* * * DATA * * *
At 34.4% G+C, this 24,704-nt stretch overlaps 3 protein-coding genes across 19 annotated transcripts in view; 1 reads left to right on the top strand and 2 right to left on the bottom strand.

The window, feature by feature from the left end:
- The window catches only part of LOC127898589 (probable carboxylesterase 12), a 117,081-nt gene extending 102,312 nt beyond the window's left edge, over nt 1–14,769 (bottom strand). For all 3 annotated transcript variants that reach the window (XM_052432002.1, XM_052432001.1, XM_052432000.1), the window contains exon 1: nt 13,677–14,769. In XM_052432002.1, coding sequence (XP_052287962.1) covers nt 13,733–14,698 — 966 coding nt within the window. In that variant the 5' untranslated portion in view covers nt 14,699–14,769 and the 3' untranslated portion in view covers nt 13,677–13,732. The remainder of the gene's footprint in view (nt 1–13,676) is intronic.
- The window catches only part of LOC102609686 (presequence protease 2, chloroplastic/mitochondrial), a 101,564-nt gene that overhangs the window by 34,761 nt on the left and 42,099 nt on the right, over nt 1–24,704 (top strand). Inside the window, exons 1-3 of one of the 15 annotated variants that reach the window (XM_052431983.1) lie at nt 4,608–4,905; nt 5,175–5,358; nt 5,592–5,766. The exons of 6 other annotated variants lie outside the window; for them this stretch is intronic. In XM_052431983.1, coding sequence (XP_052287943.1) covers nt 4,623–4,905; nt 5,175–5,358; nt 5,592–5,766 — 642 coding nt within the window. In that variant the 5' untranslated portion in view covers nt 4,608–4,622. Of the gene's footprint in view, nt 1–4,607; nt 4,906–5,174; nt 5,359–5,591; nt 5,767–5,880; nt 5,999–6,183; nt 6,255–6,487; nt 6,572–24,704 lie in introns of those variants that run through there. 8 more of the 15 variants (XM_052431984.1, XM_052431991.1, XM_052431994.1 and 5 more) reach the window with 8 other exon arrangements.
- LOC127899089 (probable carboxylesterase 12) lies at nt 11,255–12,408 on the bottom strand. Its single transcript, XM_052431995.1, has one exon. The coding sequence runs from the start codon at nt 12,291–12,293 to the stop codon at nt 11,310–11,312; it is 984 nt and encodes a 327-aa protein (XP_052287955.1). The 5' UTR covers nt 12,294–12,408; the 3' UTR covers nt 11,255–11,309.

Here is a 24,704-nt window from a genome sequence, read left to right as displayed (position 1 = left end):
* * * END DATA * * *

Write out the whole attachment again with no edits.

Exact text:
At 34.4% G+C, this 24,704-nt stretch overlaps 3 protein-coding genes across 19 annotated transcripts in view; 1 reads left to right on the top strand and 2 right to left on the bottom strand.

The window, feature by feature from the left end:
- The window catches only part of LOC127898589 (probable carboxylesterase 12), a 117,081-nt gene extending 102,312 nt beyond the window's left edge, over nt 1–14,769 (bottom strand). For all 3 annotated transcript variants that reach the window (XM_052432002.1, XM_052432001.1, XM_052432000.1), the window contains exon 1: nt 13,677–14,769. In XM_052432002.1, coding sequence (XP_052287962.1) covers nt 13,733–14,698 — 966 coding nt within the window. In that variant the 5' untranslated portion in view covers nt 14,699–14,769 and the 3' untranslated portion in view covers nt 13,677–13,732. The remainder of the gene's footprint in view (nt 1–13,676) is intronic.
- The window catches only part of LOC102609686 (presequence protease 2, chloroplastic/mitochondrial), a 101,564-nt gene that overhangs the window by 34,761 nt on the left and 42,099 nt on the right, over nt 1–24,704 (top strand). Inside the window, exons 1-3 of one of the 15 annotated variants that reach the window (XM_052431983.1) lie at nt 4,608–4,905; nt 5,175–5,358; nt 5,592–5,766. The exons of 6 other annotated variants lie outside the window; for them this stretch is intronic. In XM_052431983.1, coding sequence (XP_052287943.1) covers nt 4,623–4,905; nt 5,175–5,358; nt 5,592–5,766 — 642 coding nt within the window. In that variant the 5' untranslated portion in view covers nt 4,608–4,622. Of the gene's footprint in view, nt 1–4,607; nt 4,906–5,174; nt 5,359–5,591; nt 5,767–5,880; nt 5,999–6,183; nt 6,255–6,487; nt 6,572–24,704 lie in introns of those variants that run through there. 8 more of the 15 variants (XM_052431984.1, XM_052431991.1, XM_052431994.1 and 5 more) reach the window with 8 other exon arrangements.
- LOC127899089 (probable carboxylesterase 12) lies at nt 11,255–12,408 on the bottom strand. Its single transcript, XM_052431995.1, has one exon. The coding sequence runs from the start codon at nt 12,291–12,293 to the stop codon at nt 11,310–11,312; it is 984 nt and encodes a 327-aa protein (XP_052287955.1). The 5' UTR covers nt 12,294–12,408; the 3' UTR covers nt 11,255–11,309.

Here is a 24,704-nt window from a genome sequence, read left to right as displayed (position 1 = left end):